Protect Your Family From West Nile Virus
West Nile Virus (often abbreviated as, WNV) is a virus that is normally carried by female mosquitoes and when its transmitted or passed on to humans, it can lead to severe encephalitis. WNV is related to the Saint Lous Encephalitis virus (abbreviated as, SLEV). WNV was 1st isolated in the year 1937, from a female patient in West-Nile province, Uganda in East-Africa. Epidemics of the West Nile Virus have been experienced in France, Israel, Romania and South Africa.The West Nile-Virus was 1st documented in New York (NYC), USA in an epidemic that occurred in August of the year 1999.
West Nile-Virus (WMV) Encephalitis and Human-West Nile-Fever
Most humans who’re infected with WNV don’t develop any clinical illness. About 20 percent of those who’re infected with WNV will exhibit symptoms like: headache, fever, body aches, swollen lymph-glands and skin rash. These symptoms are usually termed as the West-Nile Fever-Symptoms of WNV. This fever normally lasts for a few days. The more severe infections can include: high fever, headache, neck stiffness,coma, disorientation, convulsions, paralysis and general muscle weakness. The severe form of this infection is termed as West-Nile-encephalitis. About 1 out of every-150 human-infections usually result in encephalitis. West-Nile encephalitis can last for several weeks or even months. Some of those suffering from the West Nile-encephalitis may experience permanent-neurological-effects.
West Nile-Virus (WNV) in Horses
Horses that get infected with WNV will often exhibit some signs of ataxia ( that is, loss of muscle-coordination) which usually affects their rear limbs making them stumble, stagger, and have a wobbly gait. Some other related signs include: teeth-grinding, muscle-fasciculation, difficulty lying down and being unable to rise, facial-paralysis, blindness and twitching. The treatment of the infected horses is normally based on the clinical-signs with the aim of minimising the infection’s severity. Fluid and nutrient-supportive therapy is usually required. Horses are normally euthanized only when they’re suffering from severe-encephalitis and when they’re unlikely to recover.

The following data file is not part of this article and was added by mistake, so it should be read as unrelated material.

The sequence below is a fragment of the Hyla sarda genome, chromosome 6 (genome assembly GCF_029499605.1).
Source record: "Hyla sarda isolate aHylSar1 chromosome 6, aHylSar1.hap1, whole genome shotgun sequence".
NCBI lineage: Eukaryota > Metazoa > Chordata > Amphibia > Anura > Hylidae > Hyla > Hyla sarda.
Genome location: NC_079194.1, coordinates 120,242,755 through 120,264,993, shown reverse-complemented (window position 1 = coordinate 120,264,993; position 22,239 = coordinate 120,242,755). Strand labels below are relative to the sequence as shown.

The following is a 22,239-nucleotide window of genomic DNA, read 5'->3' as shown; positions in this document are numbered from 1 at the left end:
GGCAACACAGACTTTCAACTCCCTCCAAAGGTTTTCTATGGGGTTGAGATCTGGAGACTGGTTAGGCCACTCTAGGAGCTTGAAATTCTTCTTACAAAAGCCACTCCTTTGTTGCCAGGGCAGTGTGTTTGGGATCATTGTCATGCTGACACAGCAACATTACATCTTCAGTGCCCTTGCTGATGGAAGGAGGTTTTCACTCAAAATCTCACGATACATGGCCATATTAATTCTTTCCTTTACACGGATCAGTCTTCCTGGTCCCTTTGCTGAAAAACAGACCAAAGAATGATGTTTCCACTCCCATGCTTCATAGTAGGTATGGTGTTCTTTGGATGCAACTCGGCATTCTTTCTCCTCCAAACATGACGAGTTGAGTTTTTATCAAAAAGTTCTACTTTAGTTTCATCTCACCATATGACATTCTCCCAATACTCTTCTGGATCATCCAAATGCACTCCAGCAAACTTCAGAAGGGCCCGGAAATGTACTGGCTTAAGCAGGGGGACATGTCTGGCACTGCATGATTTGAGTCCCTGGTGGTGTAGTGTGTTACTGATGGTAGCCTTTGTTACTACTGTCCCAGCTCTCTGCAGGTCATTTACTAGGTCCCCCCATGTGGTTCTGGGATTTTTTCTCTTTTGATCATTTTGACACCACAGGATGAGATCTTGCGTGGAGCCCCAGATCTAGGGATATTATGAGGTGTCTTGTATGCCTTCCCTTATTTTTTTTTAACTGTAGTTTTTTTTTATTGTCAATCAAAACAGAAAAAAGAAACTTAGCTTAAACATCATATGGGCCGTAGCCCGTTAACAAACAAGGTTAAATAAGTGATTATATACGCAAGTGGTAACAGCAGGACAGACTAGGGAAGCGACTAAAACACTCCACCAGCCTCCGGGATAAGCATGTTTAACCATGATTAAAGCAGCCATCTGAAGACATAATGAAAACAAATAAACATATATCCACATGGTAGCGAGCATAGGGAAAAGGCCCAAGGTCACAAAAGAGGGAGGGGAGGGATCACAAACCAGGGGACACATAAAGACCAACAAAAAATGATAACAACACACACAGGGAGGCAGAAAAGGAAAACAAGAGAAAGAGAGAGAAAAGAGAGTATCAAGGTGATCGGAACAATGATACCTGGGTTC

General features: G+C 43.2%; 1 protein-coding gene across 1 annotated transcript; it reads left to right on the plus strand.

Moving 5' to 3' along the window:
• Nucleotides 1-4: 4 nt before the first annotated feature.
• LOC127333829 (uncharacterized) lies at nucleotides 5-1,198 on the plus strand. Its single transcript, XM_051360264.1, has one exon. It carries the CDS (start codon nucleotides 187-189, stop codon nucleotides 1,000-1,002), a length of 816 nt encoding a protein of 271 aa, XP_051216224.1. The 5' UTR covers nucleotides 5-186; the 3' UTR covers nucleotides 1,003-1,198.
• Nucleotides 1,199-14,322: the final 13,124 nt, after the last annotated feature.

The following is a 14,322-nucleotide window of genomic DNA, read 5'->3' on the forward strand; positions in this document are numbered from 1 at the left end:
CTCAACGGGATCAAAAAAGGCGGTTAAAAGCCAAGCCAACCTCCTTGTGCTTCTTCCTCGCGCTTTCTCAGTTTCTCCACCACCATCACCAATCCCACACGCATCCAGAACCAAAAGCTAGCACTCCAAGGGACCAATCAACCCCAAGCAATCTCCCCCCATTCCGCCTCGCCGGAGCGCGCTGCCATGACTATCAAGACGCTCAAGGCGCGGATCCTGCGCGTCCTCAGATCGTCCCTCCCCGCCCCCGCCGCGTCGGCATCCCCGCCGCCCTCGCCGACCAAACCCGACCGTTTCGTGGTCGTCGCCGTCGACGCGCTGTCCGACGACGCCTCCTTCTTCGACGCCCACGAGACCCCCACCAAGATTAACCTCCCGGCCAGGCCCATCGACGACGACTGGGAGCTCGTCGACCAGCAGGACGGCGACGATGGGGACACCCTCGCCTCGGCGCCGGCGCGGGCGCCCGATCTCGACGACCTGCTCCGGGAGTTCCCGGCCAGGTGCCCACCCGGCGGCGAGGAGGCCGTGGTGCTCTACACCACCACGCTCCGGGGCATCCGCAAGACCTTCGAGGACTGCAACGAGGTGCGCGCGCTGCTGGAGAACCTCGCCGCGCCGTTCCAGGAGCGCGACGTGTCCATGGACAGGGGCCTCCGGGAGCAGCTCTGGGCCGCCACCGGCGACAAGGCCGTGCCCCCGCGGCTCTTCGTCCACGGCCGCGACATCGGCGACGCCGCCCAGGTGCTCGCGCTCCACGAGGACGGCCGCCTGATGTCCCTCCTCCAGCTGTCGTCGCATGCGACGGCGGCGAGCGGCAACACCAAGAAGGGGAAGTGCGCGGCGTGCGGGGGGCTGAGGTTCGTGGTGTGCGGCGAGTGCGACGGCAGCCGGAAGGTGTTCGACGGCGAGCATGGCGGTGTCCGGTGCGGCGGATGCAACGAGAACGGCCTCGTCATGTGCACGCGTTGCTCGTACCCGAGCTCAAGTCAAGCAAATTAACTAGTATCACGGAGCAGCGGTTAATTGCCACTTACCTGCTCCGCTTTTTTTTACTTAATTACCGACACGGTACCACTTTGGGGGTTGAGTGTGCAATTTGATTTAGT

How The Virus Gets Into Horses and Humans
The most common mode-of-transmission of the virus to horses and humans is through a bite from a WNV infected-mosquito. The mosquitoes normally obtain the WNV virus by biting on infected wild-birds.When a female mosquito feeds or bites on an infected wild bird, the virus typically goes through an incubation period inside that mosquito. At the end of the incubation period, the virus will then be passed on each time that infected mosquito feeds or bites on a vertebrate-host. Whenever the infected mosquito “blood feeds”, the WNV is usually mixed with the female mosquito’s-saliva and is released into the blood-stream of the 2nd-host. If the 2nd-host is susceptible-to WNV-virus, a clinical or a sub-clinical WNV-infection may result.
The mosquito-species that plays a major role in transmitting the WNV are the genus-Culex species. The Culex-species have often been implicated in the West Nile-outbreaks on most of the temperate and tropical world, and there’s evidence in Florida which indicates that Culex-nigripalpus is an major vector of the WNV. Females of the Culex species normally lay eggs in the flooded citrus-groves, sewers, catch basins, cisterns, and small water pools. The peak-time for their blood feeding is usually between sunset-and-sunrise with concentrated-blood feeding peaking immediately after sunset and just-before sunrise.
WNV was 1st-detected in Florida in a dead-crow that was collected on June-18, the year 2001. It’s likely that the WNV arrived in Florida the fall of the year 2000. The WNV was most likely within the birds that were migrating to the south from the countryside areas that had on-going WNV-transmission. Since the year 2001, various confirmed-cases of WNV in horses and humans have been reported almost every-year in Florida